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Posts Tagged ‘Daniel Mays’

  1. Cornwall, 2010. Possibly a Thursday. 

JIM (James Purefoy) and his crew of fellow lobster fishermen gather by their boat.

JIM: ‘Morning lads. Now, as you know, I am Jim Trevelyan. You probably vaguely recognise my face from various direct-to-DVD thrillers and character parts in prestige TV shows, but in this here film I am the stubborn, unsophisticated, but stalwart and principled patriarch of this fishing village, and I will be making it clear in all my dialogue just how Cornish and authentic I am.’

CORNISH FISHERMEN: ‘Arrrrrr.’

JIM’s daughter ALWYN (Tuppence Middleton) joins them.

ALWYN: ‘Now, I am your daughter, Dad, and you probably know my face from off the telly and various low-budget British movies. I am a feisty single mum, as this allows me to show my grounded, maternal personality while still being available for a trite romance. My job is to talk almost entirely in platitudes and clumsily communicate the message of the film, about the importance of The Important Things in Life.’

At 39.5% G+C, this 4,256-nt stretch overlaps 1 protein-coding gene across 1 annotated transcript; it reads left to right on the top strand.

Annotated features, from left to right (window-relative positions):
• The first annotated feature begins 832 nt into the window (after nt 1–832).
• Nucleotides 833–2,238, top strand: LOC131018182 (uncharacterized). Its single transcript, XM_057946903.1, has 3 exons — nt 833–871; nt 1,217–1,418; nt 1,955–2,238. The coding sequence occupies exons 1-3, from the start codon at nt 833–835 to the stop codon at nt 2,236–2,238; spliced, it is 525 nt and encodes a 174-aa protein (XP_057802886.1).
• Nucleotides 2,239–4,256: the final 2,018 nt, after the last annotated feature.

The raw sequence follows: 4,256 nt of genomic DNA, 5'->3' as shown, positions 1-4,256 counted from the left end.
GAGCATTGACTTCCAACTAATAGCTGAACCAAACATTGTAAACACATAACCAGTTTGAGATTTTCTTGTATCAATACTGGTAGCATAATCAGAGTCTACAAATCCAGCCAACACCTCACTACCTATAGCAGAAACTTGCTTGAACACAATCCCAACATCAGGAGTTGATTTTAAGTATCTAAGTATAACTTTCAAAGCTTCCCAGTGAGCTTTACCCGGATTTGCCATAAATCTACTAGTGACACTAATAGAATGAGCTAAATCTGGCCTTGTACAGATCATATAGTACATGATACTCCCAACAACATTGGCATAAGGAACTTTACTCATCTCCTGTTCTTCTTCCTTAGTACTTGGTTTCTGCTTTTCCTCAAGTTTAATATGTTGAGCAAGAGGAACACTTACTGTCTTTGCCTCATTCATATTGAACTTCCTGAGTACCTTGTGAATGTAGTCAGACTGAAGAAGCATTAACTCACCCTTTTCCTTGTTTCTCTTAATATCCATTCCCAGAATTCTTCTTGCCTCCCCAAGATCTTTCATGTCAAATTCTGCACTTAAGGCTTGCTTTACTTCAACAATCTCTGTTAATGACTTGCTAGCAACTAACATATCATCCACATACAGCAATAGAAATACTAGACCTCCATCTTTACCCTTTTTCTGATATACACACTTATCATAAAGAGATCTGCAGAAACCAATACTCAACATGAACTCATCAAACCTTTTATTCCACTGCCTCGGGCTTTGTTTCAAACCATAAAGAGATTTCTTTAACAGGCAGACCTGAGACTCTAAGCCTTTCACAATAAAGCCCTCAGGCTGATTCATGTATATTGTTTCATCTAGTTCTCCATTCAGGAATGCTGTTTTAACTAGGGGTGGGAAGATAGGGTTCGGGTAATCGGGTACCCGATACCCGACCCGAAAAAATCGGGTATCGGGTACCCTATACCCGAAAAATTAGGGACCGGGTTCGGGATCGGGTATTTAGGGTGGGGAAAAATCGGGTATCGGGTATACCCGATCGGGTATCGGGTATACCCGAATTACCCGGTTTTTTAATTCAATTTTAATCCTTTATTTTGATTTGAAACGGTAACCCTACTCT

JIM: ‘We had best be about our lobster fishing and singing, for we need to establish the tone of this film, while still providing the opportunity for some scenic footage of Cornwall.’

The boat sails about scenically while the FISHERMEN sing heartily.

SINGING CORNISH FISHERMEN: ‘We sing and fish the whole day long, from dawn until it goes dark / We’ve Cornish clichés by the ton, we’ve even more than Poldark.’

 

2. London: a phoney, shallow necropolis of the soul, apparently, although I bet the film producers are happy enough living there.

DANNY (Daniel Mays), a music business type, meets his boss TROY (Noel Clarke) and some other friends of little significance to the plot.

DANNY: ‘Hello lads! I am the go-getting, outwardly jaded city boy just crying out to be put back in touch with The Important Things In Life. You probably know my face from off the telly and various low-budget British films, although I was in the recent stellar conflict movie that everyone agreed was good, too. Shall we all go on a stag weekend in Cornwall?’